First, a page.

January 14 2021 | Written by Pri Dogra (She/Her)
In health class I learned that sometimes periods can cause cramps. ‘No big deal,’ I thought before my first period. Cramps when running aren’t that bad and they disappear quickly.
Boy, was I wrong. I now have a very strong love-hate (and maybe ‘hate’ again) relationship with my period. Over the years, I have learned to appreciate it as a signal that my body and hormones are working as they should be. On the other hand, it’s extremely difficult to see past the pain. I’m talking bed-ridden, have-to-leave-work, vomiting, curled-up-on-the-floor, can’t-sleep-at-all, used-to-take-T3 kind of pain. THESE must be more like the cramps they meant in health class…sound familiar?
I’ve noticed a few things about my cramps: the first full day is always the worst, the pain comes in waves, and I experience different kinds of pain depending on what day it is in my cycle. If you are in my boat even the slightest bit, read on to explore the basics of period pain and to understand what’s really going on.
What Are Cramps?
Each cramp is a uterine contraction. In the body, there are hormone-like chemicals called prostaglandins. Prostaglandins are responsible for inflammation, pain, blood flow, forming blood clots and inducing labour. During menstruation, it is these prostaglandins that trigger the uterus to contract. According to the Cleveland Clinic, the uterus may contract so strongly that it presses “against nearby blood vessels, cutting off the supply of oxygen to muscle tissue.” When the oxygen supply is paused, the pain shines through, explaining why my pain comes in waves.
As I’m sure many of you know, cramps can occur before menstruation too. Unfortunately, during menstruation the pain is not necessarily localized. It can radiate from the lower belly to the thighs, lower back, and even hips. ‘Normal’ cramps should respond to standard remedies like heat and painkillers or anti-inflammatories like Tylenol or Advil. Everyone’s ‘normal’ threshold for pain is different, but if your period rules your life, that’s a different conversation. The Mayo Clinic says cramps can range from “merely annoying” to debilitating. Based on the poll answers which I will reveal later, many of our followers seem to better relate to the latter.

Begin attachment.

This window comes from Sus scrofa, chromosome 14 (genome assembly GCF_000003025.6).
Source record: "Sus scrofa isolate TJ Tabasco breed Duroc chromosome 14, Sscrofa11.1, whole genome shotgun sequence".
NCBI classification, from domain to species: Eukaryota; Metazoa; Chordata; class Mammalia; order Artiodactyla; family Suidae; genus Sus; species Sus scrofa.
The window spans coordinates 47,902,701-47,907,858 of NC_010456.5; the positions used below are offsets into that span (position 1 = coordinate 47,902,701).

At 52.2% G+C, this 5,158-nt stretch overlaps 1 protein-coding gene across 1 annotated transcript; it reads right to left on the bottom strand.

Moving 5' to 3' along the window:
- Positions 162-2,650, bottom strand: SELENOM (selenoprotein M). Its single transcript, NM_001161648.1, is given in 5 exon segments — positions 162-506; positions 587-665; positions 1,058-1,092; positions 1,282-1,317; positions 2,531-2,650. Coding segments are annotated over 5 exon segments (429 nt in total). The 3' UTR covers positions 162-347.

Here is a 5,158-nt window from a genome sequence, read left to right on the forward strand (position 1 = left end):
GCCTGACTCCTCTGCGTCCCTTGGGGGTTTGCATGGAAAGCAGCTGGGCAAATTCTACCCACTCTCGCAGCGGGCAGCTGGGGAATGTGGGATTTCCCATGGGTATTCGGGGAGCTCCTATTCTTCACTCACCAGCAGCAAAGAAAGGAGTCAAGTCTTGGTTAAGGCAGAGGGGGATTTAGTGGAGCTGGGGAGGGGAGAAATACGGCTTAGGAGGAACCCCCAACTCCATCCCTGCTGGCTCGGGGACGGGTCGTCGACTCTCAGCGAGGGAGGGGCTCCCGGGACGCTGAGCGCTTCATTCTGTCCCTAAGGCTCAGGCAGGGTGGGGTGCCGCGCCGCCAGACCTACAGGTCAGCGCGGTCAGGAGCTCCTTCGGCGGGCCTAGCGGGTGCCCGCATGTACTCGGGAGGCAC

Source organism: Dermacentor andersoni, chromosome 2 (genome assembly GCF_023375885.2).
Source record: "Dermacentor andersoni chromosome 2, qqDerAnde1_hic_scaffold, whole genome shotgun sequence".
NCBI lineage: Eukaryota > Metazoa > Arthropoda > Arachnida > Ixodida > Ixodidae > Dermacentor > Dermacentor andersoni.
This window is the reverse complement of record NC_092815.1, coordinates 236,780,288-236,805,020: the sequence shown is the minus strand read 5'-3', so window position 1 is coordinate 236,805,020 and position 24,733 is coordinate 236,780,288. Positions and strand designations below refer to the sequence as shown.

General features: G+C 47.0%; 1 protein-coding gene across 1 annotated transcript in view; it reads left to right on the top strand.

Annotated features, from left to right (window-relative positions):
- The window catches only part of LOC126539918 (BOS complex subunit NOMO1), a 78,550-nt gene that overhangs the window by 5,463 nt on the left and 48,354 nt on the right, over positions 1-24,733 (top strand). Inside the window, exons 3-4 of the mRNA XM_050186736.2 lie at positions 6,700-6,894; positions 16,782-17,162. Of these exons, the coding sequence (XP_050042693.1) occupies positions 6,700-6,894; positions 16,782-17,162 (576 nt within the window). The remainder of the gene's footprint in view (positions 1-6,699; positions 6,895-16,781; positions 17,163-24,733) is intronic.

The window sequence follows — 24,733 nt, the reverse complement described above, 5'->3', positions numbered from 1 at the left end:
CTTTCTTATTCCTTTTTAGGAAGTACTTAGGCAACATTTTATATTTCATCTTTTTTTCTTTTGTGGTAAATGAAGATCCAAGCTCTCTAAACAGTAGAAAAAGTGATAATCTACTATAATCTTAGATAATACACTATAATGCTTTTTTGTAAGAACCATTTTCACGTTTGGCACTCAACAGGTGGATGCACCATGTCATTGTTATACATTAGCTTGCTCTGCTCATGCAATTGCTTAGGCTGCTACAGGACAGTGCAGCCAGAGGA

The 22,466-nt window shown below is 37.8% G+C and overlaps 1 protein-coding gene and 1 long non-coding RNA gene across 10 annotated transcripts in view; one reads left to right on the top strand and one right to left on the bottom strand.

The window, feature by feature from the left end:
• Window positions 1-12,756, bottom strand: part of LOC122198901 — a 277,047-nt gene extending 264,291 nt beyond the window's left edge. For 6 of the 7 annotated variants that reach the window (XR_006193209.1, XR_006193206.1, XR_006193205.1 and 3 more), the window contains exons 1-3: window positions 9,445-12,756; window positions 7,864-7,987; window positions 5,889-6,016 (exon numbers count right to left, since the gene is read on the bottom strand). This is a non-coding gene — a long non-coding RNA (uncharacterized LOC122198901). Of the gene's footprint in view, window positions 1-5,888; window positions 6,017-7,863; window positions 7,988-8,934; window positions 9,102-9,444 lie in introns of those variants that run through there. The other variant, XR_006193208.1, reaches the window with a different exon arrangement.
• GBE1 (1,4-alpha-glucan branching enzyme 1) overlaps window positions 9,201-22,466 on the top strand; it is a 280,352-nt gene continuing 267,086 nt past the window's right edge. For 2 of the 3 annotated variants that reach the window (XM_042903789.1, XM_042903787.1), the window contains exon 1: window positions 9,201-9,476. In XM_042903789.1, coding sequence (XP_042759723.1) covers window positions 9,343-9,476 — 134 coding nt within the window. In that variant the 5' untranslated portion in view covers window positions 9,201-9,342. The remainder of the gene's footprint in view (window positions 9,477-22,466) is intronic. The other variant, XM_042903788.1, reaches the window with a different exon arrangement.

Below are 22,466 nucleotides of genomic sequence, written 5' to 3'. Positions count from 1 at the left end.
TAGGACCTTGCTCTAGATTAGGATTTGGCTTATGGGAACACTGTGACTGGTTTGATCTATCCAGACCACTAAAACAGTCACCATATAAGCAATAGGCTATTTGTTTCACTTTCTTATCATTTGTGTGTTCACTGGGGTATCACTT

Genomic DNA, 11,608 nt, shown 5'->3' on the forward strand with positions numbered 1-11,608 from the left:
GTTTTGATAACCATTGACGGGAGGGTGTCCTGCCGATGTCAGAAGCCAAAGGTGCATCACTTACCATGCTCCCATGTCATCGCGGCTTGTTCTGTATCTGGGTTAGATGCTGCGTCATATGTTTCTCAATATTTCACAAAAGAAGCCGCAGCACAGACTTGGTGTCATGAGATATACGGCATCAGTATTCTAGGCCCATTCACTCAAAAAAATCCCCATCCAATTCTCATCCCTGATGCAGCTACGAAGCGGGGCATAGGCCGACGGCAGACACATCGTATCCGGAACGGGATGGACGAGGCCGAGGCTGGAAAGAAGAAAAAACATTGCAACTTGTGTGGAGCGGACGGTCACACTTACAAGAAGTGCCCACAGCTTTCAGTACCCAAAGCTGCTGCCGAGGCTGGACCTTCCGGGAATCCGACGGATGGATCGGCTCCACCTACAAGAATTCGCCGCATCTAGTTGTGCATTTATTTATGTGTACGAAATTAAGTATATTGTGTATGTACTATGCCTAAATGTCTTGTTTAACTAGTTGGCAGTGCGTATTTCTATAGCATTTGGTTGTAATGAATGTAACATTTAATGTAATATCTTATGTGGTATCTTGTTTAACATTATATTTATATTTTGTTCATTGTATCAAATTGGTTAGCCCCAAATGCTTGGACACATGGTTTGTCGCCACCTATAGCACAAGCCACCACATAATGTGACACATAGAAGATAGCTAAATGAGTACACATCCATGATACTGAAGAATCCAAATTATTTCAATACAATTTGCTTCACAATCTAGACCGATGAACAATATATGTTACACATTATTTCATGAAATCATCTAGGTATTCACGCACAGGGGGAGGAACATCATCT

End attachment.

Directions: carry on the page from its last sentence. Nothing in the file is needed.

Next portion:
Types of Cramps
Menstrual cramps fit into two categories: primary dysmenorrhea and secondary dysmenorrhea.
Simply put, “dysmenorrhea” is medical jargon for painful periods. Primary dysmenorrhea is characterized by recurrent menstrual cramps for no other reason than a period. Pain might start before the actual period, typically lasting from 12 to 72 hours. This type of dysmenorrhea is often accompanied by nausea, vomiting, fatigue, and diarrhea (those damn prostaglandins…).
Secondary dysmenorrhea is pain from a condition or infection that affects the reproductive organs. This type of pain generally lasts longer and begins sooner. Nausea, vomiting, fatigue and diarrhea aren’t as frequent.
Specific Causes of Cramps
While very painful periods are common, they’re not normal. Certain underlying conditions can cause or contribute to excruciating pain:
Endometriosis: as mentioned in our previous blog, research states that “endometriosis is when tissue that somewhat resembles the lining of the womb (endometrium) is found outside the womb.” This, along with possible swelling and scarring, can cause immense pain.
Polycystic Ovarian Syndrome (PCOS): when a female has higher-than-average levels of androgens (male sex hormones) and cysts have formed in the ovaries, although not everyone with PCOS presents with cysts. PCOS may cause heavier and more painful periods. More info on this can be found here.
Uterine fibroids: noncancerous growths in or on the wall of the uterus. These can contribute to excess pain of the pelvis, back, abdomen, and legs.
Pelvic Inflammatory Disease (PID): bacteria in the uterus that causes an infection and spreads to other reproductive organs. Scarring in the fallopian tubes may lead to more painful cycles, particularly painful ovulation.
Adenomyosis: when the uterine lining grows into the muscle of the uterus. As a result, the uterus is enlarged which can cause extra pain and bleeding.
Cervical stenosis: when a narrowed cervix “[impedes] menstrual flow, causing a painful increase of pressure within the uterus.”
These are only some of the reasons that might explain abnormal pain. It is extremely important to do your own research and advocate for your own health.
What do cramps feel like?
I have three younger brothers. While they may see me routinely removed from my life once a month, they will never truly understand the pain. Personally, I would describe my cramps as boiling water being spilled internally. We decided to take it to the people (you) and find out how they would describe their pain. Here some of my favourite (most relatable) responses:
“Like my uterus is mad and is tearing down baby shower decorations I didn’t ask for.”
“Stabbing with electric shocks.”
“A 1000lb weight on my uterus.”
“Hell on earth. Like my insides are being torn out slowly.”
“Like my uterus is trying to chew its way out of my body.”
What can we learn from this?
I can tell all of you fellow sufferers that you’re definitely not alone, and that it is crucial to listen to your body. Menstrual cycles are vital indicators of overall health, which is why it’s so important to identify what’s causing the pain. If your regular OTC meds aren’t cutting it or you feel like you have to hit pause on everything, it’s time to check in with your doctor or gynecologist.